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What is meant by fasting?

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Introduction

a) What is meant by fasting? (i) Ramadan is the ninth month in the Islamic calendar. It is a very important month for Muslims because it is the month when they fast (fasting means not eating for a certain amount of time). For 29 or 30 days Muslims do not eat or drink during the hours of daylight. Nothing must past the lips (not even chewing-gum, a cigarette or even the smoke of someone else's cigarette). Hunger, comfort and sex are the three things which have to be brought under control. No evil thought or deed should be committed, if the emotions or the heart or behaviour of the Muslim are wrong then the fast looses it's real significance. 'There are many who fast during the day and pray all night, but they gain nothing but hunger and sleeplessness.' (Hadith) This quote from the Quran basically means that fasting must be done from the heart, no matter how much you fast or pray, sometimes it just won't make a difference this could be because you don't have a clear mind this results in you loosing your appetite and sleep. Fasting is one of the 'five pillars of Islam'. The fast starts from the moment the new moon is seen, which is the beginning of the month. ...read more.

Middle

It is possible to cheat, but Muslims believe that God sees everything, human beings may be deceived, but you can never deceive God. At the end of the day the tarawee namaaz is prayed by men in the Mosques and women pray it at home but if a woman wants to pray in the mosque there're are separate facilities for them. The tarawee namaaz is only prayed in Ramadan, it's a vital part to the day because without reading the tarawee namaaz you have not fully fasted. In Islam men and women have to be strictly apart so instead of reading the namaaz they don't have desire for the opposite sex because the purpose of namaaz is to remember God. This is probably the only service in the Mosque in the month of Ramadan because aswell as reading the tarawee namaaz there are people who give talks about the religion. More larger meals follow, for at night feasting is allowed. Ramadan is not a slimming exercise and because some of the feasts are so liberal that Muslims actually gain weight. This is how all the 30 or 29 days are spent, even the not so religious Muslims change their lifestyles when it comes down to the holy month of Ramadan. ...read more.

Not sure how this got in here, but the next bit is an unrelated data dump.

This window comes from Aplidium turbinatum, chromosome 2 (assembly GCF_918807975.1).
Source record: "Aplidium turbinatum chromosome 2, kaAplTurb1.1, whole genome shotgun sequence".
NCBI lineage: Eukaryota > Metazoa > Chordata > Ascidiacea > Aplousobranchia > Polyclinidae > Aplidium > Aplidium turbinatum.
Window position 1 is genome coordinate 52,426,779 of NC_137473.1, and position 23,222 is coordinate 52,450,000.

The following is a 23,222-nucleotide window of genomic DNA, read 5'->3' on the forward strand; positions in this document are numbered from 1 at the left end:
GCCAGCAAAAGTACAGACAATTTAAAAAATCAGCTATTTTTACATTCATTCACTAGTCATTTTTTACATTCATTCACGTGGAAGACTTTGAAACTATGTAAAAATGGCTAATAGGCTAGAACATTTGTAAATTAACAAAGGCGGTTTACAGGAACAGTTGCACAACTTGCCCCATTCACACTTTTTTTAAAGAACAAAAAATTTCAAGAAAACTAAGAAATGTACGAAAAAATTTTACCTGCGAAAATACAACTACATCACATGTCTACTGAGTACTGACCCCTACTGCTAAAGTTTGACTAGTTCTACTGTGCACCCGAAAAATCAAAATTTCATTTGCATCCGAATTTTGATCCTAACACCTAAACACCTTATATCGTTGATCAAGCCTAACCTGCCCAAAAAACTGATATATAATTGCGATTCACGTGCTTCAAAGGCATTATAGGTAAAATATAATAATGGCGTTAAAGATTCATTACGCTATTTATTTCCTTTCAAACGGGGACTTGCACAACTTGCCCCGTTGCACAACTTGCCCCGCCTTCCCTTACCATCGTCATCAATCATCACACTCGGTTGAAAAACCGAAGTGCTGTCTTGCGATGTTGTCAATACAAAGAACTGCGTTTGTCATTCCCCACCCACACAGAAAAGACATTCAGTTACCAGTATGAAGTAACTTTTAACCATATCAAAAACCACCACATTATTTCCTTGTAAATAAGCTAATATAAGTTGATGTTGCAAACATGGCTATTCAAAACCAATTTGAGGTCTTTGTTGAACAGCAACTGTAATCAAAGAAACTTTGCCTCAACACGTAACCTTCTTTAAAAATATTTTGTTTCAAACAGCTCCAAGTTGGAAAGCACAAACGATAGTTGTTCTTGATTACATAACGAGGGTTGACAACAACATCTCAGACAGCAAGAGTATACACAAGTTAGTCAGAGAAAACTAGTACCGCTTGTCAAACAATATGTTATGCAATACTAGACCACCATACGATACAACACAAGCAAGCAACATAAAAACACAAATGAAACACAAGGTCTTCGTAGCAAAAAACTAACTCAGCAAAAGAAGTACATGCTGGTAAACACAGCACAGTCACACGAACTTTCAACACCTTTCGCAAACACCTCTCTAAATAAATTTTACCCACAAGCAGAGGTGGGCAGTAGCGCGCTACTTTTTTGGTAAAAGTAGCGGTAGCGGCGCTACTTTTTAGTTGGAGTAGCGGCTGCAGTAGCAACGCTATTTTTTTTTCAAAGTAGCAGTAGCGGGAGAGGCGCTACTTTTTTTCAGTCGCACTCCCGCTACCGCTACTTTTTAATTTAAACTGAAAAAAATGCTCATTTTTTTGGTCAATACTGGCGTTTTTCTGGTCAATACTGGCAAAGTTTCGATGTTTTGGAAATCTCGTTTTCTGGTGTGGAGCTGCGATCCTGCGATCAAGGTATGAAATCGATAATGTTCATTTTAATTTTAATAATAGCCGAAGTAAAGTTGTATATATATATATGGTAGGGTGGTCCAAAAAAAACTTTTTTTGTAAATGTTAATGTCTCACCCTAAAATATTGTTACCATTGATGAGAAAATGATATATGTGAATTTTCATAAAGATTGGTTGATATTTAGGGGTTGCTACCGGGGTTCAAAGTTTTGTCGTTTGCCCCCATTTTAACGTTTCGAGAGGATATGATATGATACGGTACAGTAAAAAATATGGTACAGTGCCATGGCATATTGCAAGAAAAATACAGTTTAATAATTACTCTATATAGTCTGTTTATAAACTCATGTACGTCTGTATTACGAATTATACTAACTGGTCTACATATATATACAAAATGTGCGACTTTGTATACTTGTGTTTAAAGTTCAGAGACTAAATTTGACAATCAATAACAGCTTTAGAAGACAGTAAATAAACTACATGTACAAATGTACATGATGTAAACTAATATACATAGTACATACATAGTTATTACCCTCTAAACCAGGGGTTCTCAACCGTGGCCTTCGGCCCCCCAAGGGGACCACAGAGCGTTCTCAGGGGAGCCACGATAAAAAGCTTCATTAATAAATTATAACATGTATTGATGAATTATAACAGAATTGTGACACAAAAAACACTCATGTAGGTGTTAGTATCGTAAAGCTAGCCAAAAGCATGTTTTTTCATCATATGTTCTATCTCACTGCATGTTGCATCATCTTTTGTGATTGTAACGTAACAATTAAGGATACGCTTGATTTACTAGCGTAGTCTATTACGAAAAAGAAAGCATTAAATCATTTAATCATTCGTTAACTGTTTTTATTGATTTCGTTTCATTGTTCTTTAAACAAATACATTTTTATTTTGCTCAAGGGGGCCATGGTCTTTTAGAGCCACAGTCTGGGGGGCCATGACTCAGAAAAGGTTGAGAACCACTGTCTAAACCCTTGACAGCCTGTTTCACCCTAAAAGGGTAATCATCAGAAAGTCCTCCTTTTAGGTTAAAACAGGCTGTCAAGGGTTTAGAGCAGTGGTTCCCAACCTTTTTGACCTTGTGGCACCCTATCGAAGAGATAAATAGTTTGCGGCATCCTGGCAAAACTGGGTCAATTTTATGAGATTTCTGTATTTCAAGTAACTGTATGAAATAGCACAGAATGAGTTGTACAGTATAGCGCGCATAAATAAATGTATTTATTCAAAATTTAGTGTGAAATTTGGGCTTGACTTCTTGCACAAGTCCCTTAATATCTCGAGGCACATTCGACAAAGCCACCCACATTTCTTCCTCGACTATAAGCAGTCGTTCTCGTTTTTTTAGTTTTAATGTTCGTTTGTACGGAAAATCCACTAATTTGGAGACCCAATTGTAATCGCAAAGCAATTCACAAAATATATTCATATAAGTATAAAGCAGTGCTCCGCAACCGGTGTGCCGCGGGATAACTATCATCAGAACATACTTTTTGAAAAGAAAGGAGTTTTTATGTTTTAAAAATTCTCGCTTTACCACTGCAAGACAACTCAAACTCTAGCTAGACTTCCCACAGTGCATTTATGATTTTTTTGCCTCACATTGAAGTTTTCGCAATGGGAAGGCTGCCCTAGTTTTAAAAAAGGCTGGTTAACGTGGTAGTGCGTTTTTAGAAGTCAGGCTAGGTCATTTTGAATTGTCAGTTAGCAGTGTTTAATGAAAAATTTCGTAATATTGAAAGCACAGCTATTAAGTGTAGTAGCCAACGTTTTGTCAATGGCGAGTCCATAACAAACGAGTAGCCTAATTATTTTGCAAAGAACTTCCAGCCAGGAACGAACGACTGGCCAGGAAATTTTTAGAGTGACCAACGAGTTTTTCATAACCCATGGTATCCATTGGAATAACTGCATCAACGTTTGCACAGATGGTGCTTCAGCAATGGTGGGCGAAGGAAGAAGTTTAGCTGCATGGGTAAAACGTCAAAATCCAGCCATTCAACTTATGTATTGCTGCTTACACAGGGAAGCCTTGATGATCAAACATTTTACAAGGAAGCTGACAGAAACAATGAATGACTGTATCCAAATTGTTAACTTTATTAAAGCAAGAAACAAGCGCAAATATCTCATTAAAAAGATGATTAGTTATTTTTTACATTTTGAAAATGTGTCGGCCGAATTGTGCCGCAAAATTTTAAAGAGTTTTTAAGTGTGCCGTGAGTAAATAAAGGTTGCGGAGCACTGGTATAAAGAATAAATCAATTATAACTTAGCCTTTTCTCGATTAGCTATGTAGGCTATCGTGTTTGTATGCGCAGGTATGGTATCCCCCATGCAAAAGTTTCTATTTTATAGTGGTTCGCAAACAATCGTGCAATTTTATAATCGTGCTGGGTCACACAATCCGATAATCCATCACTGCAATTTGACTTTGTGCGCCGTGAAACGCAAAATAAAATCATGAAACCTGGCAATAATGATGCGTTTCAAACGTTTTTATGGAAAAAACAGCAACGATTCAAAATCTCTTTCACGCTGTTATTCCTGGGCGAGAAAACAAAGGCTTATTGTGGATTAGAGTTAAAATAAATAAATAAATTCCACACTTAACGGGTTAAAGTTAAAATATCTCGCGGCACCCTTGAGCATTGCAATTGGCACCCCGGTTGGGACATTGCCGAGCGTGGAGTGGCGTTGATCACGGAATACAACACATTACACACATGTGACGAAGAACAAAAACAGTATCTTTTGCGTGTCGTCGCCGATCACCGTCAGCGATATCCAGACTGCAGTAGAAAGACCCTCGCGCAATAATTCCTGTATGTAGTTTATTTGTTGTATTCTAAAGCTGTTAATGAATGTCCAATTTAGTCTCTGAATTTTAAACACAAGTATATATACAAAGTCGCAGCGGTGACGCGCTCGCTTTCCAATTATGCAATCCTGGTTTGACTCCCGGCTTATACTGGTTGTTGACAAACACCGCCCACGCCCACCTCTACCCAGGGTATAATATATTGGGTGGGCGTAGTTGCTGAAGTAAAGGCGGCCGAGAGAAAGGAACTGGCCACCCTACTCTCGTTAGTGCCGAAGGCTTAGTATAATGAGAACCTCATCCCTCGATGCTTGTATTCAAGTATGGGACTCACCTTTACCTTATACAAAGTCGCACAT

Conclusion

The purpose of this requirement is to insure that no Muslim is unable to break his fast. Ramadan has as 1 of its aims the reminding of the rich of what it means to go hungry. The 30 day experience ought to make them thankful for their wealth, and more prepared to share it with those in need. The fast also stresses the equality of everyone, for when all go without food there are no rich and no beggars, and all share the same duty to obey God by keeping this pillar of the faith. The faster who abstains from satisfying his most basic needs and powerful urges of life for hours together even in hidden and secret places develops in him the feeling that he is an utterly helpless and powerless creature, who is dependent upon Allah's compassion and beneficence for the most ordinary necessities of life; then when he views Allah's blessings from which he benefits day and night in hundred and one ways, he is inclined to adore and worship Him with all his heart and mind. His abstinence from physical needs and desires of the flesh even in secret places where none but Allah can watch him, produces in him a deeper and deeper awareness of fear of Allah and an awe of His Presence so that even a slight suggestion of sin sends shudders through his body. ...read more.

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